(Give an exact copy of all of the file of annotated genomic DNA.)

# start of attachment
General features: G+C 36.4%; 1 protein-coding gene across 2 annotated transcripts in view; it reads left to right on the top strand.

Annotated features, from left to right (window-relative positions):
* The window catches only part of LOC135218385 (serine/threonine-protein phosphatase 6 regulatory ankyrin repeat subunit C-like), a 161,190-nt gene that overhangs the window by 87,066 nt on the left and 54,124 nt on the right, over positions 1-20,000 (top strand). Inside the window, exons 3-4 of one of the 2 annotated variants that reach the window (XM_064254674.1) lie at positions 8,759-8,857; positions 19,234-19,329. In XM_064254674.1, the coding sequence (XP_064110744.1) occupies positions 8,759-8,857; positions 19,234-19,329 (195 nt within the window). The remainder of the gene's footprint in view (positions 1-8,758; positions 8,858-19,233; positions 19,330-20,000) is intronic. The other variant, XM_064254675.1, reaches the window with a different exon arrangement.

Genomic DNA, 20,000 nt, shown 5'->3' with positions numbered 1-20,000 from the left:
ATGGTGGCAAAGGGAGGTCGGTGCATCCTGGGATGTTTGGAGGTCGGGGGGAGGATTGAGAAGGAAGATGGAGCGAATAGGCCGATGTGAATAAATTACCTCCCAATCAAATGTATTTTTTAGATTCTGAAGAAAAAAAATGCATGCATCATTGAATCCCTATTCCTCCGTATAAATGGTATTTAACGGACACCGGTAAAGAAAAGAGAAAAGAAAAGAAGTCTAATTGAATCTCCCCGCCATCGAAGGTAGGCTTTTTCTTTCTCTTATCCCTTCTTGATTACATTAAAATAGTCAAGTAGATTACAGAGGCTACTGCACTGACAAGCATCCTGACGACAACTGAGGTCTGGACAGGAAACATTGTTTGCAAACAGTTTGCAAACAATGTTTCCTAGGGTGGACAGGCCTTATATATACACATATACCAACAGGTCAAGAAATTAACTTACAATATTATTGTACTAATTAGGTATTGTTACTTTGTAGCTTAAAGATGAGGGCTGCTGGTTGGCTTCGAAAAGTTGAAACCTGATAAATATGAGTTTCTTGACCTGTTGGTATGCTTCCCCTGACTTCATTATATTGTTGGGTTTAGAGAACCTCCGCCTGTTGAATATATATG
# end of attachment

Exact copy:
General features: G+C 36.4%; 1 protein-coding gene across 2 annotated transcripts in view; it reads left to right on the top strand.

Annotated features, from left to right (window-relative positions):
* The window catches only part of LOC135218385 (serine/threonine-protein phosphatase 6 regulatory ankyrin repeat subunit C-like), a 161,190-nt gene that overhangs the window by 87,066 nt on the left and 54,124 nt on the right, over positions 1-20,000 (top strand). Inside the window, exons 3-4 of one of the 2 annotated variants that reach the window (XM_064254674.1) lie at positions 8,759-8,857; positions 19,234-19,329. In XM_064254674.1, the coding sequence (XP_064110744.1) occupies positions 8,759-8,857; positions 19,234-19,329 (195 nt within the window). The remainder of the gene's footprint in view (positions 1-8,758; positions 8,858-19,233; positions 19,330-20,000) is intronic. The other variant, XM_064254675.1, reaches the window with a different exon arrangement.

Genomic DNA, 20,000 nt, shown 5'->3' with positions numbered 1-20,000 from the left:
ATGGTGGCAAAGGGAGGTCGGTGCATCCTGGGATGTTTGGAGGTCGGGGGGAGGATTGAGAAGGAAGATGGAGCGAATAGGCCGATGTGAATAAATTACCTCCCAATCAAATGTATTTTTTAGATTCTGAAGAAAAAAAATGCATGCATCATTGAATCCCTATTCCTCCGTATAAATGGTATTTAACGGACACCGGTAAAGAAAAGAGAAAAGAAAAGAAGTCTAATTGAATCTCCCCGCCATCGAAGGTAGGCTTTTTCTTTCTCTTATCCCTTCTTGATTACATTAAAATAGTCAAGTAGATTACAGAGGCTACTGCACTGACAAGCATCCTGACGACAACTGAGGTCTGGACAGGAAACATTGTTTGCAAACAGTTTGCAAACAATGTTTCCTAGGGTGGACAGGCCTTATATATACACATATACCAACAGGTCAAGAAATTAACTTACAATATTATTGTACTAATTAGGTATTGTTACTTTGTAGCTTAAAGATGAGGGCTGCTGGTTGGCTTCGAAAAGTTGAAACCTGATAAATATGAGTTTCTTGACCTGTTGGTATGCTTCCCCTGACTTCATTATATTGTTGGGTTTAGAGAACCTCCGCCTGTTGAATATATATG